We get the next Diamond Glove show this coming Thursday from the Korakuen Hall, which features a couple of title bouts.
The main event of the card will see Japanese Lightweight champion Shuichiro Yoshino (10-0, 8) take on Filipino foe Harmonito Dela Torre (20-2, 12) in a bout for both the OPBF and WBO Asia Pacific Lightweight titles. The unbeaten Japanese fighter has looked fantastic in recent bouts, stopping his last 6 foes and running up 4 defenses of the Japanese title. Although this is his first bout above domestic level the view is that he will be strongly favoured and is expected to become a triple champion, before moving on wards and upwards to potential world title fights down the line. Dela Torre was once a hotly tipped young Filipino prospect, but with 2 losses in his last 3 and only 1 win in the last 2 year his rise has hit a brick wall. Dela Torre has got skills but this looks like too much of a step from his last win, which was a decision over domestic journeyman Richard Betos last December, to be competitive with Yoshino here. Our full preview of this bout can be read here - Yoshino and Dela Torre battle for regional domination
A second title fight on this show will see Kenichi Horikawa (40-15-1, 13) defending his Japanese Light Flyweight title against Yuto Takahashi (10-4, 5). This is a really interesting match up between two flawed, yet determined fighters at very different stages of their career's. The 39 year old Horikawa is in the Indian summer of his career and has reeled off 8 wins since losing in 2017 to Tetsuya Hisada. Coming in to this Horikawa has already made 1 defenses this year and will know another win will guarantee him a fight at the Champion Carnival next year. On the other hand Takahashi is 26, just reaching his physical prime and comes into the bout on the back of solid performance against Tatsuya Fukuhara, Ryoki Hirai and Yuta Nakayama. Takahashi could well be getting to Horikawa at the perfect time. Our full preview of this bout can be read here Horikawa defends Japanese title against Takahashi in a battle of circumstance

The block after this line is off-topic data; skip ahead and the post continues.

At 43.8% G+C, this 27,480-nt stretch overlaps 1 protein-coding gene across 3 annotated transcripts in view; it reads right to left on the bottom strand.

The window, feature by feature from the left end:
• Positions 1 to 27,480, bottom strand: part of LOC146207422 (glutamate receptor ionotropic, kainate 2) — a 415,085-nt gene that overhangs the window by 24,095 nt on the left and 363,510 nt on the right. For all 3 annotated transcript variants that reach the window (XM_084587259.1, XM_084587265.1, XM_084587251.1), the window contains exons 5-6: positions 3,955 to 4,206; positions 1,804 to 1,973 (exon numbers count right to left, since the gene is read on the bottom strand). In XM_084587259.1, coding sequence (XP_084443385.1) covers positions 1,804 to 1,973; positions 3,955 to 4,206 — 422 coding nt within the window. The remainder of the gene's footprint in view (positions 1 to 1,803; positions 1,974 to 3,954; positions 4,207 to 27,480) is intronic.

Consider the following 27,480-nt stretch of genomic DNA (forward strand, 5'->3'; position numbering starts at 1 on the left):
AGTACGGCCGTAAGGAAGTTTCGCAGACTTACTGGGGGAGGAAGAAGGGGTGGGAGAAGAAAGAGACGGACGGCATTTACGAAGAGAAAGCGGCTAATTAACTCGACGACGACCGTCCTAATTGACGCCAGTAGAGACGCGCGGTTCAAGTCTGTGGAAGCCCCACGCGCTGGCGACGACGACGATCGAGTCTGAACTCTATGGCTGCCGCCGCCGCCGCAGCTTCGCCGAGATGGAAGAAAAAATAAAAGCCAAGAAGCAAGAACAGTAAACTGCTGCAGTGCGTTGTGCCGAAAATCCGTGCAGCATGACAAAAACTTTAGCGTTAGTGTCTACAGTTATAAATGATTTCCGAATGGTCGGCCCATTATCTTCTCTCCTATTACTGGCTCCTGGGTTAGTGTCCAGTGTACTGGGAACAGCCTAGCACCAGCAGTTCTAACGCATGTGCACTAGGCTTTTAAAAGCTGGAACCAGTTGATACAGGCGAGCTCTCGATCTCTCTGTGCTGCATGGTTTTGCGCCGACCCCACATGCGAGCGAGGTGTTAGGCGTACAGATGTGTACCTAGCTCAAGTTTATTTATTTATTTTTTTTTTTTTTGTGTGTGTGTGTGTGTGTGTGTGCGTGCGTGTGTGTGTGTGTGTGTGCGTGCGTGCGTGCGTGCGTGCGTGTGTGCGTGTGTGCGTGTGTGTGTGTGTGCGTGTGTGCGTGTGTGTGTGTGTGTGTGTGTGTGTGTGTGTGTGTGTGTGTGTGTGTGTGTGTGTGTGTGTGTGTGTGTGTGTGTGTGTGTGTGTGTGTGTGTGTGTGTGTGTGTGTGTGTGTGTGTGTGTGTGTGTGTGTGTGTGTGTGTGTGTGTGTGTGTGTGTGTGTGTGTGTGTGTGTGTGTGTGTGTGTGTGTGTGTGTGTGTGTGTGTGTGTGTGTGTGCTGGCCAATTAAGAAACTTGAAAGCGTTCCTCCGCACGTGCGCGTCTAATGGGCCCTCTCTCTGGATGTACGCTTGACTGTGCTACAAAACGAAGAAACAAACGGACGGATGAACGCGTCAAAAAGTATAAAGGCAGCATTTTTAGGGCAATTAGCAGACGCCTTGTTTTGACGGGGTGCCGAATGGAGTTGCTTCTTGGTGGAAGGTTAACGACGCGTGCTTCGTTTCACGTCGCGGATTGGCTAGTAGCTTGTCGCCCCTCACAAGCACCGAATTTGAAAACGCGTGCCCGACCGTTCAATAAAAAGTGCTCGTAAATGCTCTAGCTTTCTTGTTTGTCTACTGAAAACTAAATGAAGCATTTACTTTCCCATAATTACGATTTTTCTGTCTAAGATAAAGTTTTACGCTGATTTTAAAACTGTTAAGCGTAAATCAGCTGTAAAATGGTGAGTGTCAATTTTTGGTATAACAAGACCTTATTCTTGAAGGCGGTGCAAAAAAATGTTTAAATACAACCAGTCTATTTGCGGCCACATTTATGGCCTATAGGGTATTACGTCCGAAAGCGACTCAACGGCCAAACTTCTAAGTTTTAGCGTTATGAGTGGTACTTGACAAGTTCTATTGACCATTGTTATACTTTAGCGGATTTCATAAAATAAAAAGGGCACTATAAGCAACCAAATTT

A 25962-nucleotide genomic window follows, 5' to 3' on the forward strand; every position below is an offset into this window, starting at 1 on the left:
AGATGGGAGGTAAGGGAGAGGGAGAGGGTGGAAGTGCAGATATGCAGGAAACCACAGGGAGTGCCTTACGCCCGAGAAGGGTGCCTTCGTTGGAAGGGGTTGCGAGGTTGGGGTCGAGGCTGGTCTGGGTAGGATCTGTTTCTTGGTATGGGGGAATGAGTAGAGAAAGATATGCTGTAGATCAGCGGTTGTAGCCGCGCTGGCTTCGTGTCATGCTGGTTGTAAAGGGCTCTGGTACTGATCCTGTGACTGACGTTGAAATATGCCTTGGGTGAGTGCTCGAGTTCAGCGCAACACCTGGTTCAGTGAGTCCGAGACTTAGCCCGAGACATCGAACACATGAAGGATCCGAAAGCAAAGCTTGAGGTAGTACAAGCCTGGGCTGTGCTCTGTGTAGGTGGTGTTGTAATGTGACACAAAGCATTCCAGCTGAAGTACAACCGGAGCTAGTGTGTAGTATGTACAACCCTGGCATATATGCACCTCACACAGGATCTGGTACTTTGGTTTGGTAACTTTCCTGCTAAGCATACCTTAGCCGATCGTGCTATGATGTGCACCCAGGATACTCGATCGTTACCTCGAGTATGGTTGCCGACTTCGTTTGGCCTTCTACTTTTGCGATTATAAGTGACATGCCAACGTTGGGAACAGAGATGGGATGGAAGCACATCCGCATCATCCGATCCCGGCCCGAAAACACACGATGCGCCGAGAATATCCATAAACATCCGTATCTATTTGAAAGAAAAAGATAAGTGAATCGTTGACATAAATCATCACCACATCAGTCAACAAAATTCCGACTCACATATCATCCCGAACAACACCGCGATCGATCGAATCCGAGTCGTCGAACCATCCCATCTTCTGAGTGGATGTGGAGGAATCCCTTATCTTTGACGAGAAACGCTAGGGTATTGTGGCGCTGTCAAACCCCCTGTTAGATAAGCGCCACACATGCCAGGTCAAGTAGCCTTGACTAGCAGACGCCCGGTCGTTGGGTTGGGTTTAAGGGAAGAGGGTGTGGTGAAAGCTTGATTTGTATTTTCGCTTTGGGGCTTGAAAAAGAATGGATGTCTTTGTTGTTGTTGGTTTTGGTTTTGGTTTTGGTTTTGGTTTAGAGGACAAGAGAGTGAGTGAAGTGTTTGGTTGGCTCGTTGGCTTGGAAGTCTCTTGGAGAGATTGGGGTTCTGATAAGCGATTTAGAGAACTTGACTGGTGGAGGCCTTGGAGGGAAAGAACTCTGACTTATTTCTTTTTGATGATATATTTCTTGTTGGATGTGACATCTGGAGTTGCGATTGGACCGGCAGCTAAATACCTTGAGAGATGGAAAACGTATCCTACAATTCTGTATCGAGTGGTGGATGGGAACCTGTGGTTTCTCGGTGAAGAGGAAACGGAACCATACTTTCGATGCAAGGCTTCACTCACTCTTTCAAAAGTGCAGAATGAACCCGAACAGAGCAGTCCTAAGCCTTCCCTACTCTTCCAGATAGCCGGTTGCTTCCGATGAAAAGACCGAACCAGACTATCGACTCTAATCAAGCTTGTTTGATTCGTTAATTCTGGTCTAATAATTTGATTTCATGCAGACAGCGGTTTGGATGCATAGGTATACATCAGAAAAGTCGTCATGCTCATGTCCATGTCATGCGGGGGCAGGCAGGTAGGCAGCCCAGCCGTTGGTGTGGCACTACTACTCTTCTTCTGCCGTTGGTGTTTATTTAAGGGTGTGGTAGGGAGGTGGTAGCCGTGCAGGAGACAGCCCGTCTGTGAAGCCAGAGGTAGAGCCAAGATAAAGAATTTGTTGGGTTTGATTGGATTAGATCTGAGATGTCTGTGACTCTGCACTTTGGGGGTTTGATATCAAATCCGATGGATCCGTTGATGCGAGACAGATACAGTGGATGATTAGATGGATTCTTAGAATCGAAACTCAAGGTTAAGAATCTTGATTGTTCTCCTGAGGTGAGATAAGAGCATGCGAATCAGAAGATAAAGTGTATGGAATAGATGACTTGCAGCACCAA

Also on this card is the second bout of novice professional Kazuhiro Imamura (1-0, 1), who takes on the frustratingly fragile Kiyohei Endo (3-2, 3). Originally Endo was tipped as one to watch, following a 42-18 amateur career. Sadly however he was stopped by a journeyman on debut and has never managed to really get going, and a loss in his third bout to Toshiki Shimomachi didn't help. On the other hand Imamura debuted back in March following a 32-20 amateur career, and he'll be hoping to build on his debut win. This is an interesting fight, given given that neither can really afford a loss. Saying that however we don't think Endo will have toughened up, and if Imamura puts it on him we see Endo being stopped again here.
This coming Thursday fight fans in Tokyo get the chance to see a pretty significant Diamond Glove card, with a Japanese fight, a notable fighter in a supporting bout and two Japanese Youth title eliminators.
The main event will see unbeaten Japanese Lightweight champion Shuichiro Yoshino (9-0, 7) look for his fourth defense, as he takes on mandatory challenger Accel Sumiyoshi (11-4-3, 3). Yoshino has looked fantastic since winning the title in 2017, when he stopped Spicy Matsushita, and has stopped his last 3 challengers. Sumiyoshi on the other hand is getting his second shot at gold, after having challenged for he OPBF title way back in 2015. Since losing to Masayoshi Nakatani Sumiyoshi has gone 7-0-2 and put his career back on track with a solid unbeaten run, this is however a huge step up from those last 9 bouts. A full preview of this bout can be read here Yoshino defends against mandatory Sumiyoshi!
In a supporting bout former OPBF title challenger Daishi Nagata (11-2-1, 5) looks to bounce back from an October loss to Rikki Naito, as he takes on former Japanese title challenger Yusuke Tsukada (9-7, 3). Nagata is a fun guy to watch, and whilst he's no world beater he is likely to find himself in another title fight sooner rather than later. Tsukada on the other hand has been stopped in 3 of his last 4 and we wouldn't be surprised with him being stopped again here.
The really exciting part of the under-card are the two Japanese Youth title eliminators. The more exciting of the two comes at Light Flyweight, where Hizuki Saso (10-5-1, 3) will take on the unbeaten Rikito Shiba (2-0, 1) in what could be a really amazing fight, and a proper test for the unbeaten Shiba. The other eliminator will see the hard hitting Arashi Iimi (7-1, 7) take on Kenta Nomura (5-2, 2) in a Super Bantamweight eliminator.
The eliminators here will see the winner of the Super Bantamweight bout take on Toshiki Shimomachi later in the year for the vacant title, whilst the Light Flyweight winner will take on either Tsuyoshi Sato or Tetsuya Tomioka, who will have fought on April 6th after this was written.
We get Japanese title action from the Korakuen Hall this coming Thursday as the next Diamond Glove card takes place.